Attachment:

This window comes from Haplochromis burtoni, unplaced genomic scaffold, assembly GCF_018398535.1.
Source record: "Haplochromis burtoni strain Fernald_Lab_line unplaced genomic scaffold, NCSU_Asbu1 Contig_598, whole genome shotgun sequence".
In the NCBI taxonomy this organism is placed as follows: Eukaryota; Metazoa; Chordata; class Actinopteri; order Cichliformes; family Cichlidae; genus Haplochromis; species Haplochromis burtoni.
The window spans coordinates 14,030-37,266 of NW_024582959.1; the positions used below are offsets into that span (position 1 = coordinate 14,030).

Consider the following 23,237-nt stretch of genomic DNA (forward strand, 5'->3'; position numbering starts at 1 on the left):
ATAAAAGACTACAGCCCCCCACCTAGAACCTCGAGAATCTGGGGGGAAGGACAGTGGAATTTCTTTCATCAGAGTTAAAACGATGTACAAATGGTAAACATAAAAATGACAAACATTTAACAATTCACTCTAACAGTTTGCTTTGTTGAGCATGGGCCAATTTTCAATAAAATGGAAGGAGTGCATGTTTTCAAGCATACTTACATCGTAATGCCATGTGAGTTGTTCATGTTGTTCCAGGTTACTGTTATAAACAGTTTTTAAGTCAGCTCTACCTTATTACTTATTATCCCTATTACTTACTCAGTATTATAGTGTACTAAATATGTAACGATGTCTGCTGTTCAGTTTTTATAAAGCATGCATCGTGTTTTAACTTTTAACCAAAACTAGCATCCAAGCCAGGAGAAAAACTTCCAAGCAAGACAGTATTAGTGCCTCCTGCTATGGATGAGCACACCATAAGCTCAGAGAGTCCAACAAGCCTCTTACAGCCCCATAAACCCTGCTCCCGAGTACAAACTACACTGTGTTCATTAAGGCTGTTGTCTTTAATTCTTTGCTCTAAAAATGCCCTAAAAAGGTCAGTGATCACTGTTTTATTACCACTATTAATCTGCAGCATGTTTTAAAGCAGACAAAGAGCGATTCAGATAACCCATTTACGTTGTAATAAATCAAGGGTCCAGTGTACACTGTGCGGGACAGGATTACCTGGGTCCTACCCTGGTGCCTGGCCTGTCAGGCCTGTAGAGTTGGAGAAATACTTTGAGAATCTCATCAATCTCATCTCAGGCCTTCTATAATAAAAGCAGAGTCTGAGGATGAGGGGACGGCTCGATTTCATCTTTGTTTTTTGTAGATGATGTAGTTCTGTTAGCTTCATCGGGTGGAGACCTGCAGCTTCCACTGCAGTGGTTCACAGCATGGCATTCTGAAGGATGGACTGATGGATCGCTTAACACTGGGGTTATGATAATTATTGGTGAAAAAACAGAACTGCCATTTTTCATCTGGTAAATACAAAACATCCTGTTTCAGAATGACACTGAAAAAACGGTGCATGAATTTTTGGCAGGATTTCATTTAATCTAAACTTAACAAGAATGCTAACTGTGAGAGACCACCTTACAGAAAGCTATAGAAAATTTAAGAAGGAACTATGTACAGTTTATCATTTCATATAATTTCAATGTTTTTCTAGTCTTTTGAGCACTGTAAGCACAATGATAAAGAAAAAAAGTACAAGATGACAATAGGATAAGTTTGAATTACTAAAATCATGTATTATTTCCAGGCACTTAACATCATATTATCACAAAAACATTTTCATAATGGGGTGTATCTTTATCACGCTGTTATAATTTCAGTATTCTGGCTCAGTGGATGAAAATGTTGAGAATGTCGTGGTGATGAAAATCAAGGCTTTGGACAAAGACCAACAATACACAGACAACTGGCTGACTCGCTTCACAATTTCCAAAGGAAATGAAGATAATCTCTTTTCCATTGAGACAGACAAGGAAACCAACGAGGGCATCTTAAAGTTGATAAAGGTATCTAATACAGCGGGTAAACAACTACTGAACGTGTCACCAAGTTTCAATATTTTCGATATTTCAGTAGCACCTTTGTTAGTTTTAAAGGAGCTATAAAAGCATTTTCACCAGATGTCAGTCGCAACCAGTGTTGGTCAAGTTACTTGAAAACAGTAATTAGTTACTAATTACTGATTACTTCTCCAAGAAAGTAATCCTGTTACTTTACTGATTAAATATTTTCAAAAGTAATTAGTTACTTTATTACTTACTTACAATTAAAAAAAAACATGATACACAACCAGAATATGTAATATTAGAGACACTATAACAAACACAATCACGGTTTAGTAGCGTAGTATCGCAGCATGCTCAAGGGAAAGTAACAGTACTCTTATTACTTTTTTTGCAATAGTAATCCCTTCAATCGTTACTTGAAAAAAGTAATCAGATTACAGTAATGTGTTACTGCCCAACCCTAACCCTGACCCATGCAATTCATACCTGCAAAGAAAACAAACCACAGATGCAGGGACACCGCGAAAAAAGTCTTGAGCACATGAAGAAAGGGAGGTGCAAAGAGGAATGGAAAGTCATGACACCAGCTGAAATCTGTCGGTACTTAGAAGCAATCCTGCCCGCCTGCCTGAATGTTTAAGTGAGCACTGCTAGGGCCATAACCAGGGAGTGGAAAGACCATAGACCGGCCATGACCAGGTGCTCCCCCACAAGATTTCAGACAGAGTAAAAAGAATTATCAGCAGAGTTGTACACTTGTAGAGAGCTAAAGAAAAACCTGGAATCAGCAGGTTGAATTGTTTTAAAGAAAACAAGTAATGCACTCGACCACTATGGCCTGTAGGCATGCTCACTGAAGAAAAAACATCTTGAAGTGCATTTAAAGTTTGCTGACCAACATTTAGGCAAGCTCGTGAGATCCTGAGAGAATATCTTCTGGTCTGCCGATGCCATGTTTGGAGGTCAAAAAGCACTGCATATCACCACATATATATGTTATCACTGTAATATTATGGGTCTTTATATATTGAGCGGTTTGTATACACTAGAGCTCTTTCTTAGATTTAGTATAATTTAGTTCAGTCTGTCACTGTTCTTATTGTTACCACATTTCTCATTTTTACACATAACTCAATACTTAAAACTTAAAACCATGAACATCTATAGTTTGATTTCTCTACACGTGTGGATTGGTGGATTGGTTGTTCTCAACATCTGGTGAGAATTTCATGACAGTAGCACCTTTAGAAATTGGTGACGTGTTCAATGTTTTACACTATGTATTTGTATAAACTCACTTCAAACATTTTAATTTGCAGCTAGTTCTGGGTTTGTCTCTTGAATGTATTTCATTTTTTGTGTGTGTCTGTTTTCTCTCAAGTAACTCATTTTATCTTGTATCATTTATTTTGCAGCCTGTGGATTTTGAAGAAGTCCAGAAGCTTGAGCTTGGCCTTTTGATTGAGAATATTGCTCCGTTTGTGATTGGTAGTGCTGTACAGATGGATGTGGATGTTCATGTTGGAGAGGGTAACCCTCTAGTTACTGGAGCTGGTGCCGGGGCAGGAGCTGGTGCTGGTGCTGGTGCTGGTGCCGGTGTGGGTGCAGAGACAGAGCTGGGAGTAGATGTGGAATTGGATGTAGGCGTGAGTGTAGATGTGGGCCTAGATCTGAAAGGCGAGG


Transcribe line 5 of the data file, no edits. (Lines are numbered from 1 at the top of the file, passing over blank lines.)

Consider the following 23,237-nt stretch of genomic DNA (forward strand, 5'->3'; position numbering starts at 1 on the left):